The morning of a Cambodian wedding ceremony starts with a procession. The groom’s family members walk to the bride’s house, bearing fruit, jewelry and food. They line up in pairs, and present two of every offering. Gifts include tobacco for the elders, tangerines to represent good fortune and red envelopes with money, as told by Sophie Meas, the owner of Sophie’s Beauty Salon and Bridal Shop. A family member of the bride leads her out to greet her new in-laws.


According to Meas, a Cambodian wedding traditionally lasts two or three days, but is often condensed to one in the United States. The series of ceremonies require at least 20 outfits and different jewelry, which Meas rents at her boutique. She also provides hair and makeup services and gold boxes for the offerings.

Sophie Meas, the owner of Sophie’s Beauty Salon and Bridal Shop in Long Beach, provides hair and makeup services as well as outfits for Cambodian weddings. Traditionally, the series of ceremonies takes up to three days. (Photograph by the Business Journal’s Anne Artley)


Meas emigrated from Phnom Penh, Cambodia’s capital city. Her aunt also owns a bridal shop in Cambodia, so Meas said she has loved the specialty since she was young. “I like carrying on the traditions. It’s a challenge because there are fewer customers from year to year since I opened six years ago,” she said, as translated by Sinara Sagn, a business navigator for United Cambodian Community, a social services agency. “It’s not only me; all the Cambodian bridal shops say the same thing. Not a lot of Cambodians who grew up here want to do the traditional wedding. It’s really good to push the kids who grew up here to carry on the ceremony.”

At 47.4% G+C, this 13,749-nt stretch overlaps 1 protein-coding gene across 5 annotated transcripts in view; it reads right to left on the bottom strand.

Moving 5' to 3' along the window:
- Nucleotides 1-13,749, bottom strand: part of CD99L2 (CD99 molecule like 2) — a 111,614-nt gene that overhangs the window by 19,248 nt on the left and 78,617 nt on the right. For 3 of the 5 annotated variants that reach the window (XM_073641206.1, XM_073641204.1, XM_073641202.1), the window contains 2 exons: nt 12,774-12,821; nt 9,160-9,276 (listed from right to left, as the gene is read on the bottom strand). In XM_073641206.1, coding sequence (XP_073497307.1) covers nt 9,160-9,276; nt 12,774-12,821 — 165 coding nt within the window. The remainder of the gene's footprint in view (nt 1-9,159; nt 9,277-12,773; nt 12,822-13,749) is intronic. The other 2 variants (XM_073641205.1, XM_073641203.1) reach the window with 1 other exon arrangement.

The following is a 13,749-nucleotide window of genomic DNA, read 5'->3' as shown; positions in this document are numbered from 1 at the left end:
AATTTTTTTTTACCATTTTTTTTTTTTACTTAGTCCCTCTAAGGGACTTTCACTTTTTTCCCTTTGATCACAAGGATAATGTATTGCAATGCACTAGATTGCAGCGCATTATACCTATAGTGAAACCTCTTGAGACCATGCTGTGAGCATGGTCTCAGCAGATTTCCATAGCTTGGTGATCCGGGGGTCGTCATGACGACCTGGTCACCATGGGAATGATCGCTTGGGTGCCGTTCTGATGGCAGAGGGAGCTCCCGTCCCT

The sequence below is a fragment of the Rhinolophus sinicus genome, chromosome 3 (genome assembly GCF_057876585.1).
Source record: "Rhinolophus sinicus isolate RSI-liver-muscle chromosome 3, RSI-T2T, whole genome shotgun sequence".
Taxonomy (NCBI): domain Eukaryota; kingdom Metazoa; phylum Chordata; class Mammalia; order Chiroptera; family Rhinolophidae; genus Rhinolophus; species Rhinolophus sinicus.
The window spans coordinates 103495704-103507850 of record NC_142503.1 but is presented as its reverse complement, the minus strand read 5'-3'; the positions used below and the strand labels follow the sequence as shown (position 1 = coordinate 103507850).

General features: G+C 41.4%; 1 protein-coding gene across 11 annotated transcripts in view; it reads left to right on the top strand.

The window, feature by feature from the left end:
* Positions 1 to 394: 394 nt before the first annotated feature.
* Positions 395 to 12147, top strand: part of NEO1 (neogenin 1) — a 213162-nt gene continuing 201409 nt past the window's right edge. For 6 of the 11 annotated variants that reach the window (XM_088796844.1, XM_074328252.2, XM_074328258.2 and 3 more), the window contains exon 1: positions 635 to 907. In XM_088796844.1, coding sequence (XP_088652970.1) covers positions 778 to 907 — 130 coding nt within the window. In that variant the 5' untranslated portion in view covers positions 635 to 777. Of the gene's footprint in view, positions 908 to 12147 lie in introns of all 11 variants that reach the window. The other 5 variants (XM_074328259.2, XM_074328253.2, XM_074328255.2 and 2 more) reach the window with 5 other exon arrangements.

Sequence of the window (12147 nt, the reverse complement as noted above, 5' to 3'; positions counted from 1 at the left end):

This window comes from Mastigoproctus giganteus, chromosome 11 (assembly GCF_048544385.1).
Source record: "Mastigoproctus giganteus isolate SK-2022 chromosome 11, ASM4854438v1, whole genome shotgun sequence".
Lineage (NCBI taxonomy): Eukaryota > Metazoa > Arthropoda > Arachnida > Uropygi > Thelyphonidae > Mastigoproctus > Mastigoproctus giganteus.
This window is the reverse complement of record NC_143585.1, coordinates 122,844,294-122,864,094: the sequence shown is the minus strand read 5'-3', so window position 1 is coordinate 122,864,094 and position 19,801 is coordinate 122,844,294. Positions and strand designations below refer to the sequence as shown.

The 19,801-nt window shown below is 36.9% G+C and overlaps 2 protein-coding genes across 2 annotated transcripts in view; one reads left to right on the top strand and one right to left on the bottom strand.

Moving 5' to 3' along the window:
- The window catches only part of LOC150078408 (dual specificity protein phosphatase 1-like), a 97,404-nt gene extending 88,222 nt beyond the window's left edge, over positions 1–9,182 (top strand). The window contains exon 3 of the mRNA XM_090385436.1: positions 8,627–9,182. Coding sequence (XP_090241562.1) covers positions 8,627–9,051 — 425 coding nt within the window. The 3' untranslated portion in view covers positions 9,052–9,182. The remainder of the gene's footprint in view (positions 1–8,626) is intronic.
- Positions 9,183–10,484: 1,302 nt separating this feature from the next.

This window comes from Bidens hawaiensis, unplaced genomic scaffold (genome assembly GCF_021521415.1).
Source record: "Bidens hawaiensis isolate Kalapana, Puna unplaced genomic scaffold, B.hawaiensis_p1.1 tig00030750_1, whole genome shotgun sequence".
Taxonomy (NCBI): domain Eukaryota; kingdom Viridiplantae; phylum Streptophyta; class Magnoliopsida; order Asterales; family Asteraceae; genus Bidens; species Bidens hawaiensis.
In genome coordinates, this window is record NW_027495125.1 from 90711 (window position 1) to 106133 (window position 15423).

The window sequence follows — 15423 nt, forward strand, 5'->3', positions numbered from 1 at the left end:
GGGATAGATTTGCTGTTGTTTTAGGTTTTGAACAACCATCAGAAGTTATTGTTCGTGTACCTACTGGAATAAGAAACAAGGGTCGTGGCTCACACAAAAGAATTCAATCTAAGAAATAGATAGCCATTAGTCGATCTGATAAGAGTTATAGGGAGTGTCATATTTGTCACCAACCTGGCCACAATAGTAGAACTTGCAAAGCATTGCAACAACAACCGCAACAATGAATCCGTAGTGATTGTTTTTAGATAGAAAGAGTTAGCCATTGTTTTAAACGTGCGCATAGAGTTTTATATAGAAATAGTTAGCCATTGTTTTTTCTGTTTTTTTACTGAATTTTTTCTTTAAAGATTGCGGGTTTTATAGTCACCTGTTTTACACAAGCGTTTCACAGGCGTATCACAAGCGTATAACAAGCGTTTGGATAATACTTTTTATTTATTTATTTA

Sophie’s salon and bridal shop is one of several Long Beach vendors that service cultural weddings. Others include Gemmae Bake Shop, a Filipino bakery; Broadway Hair Studio, where the majority of clients are attending Hispanic weddings; Pietris Bakery, a Greek restaurant; and Alpert Jewish Community Center, among others.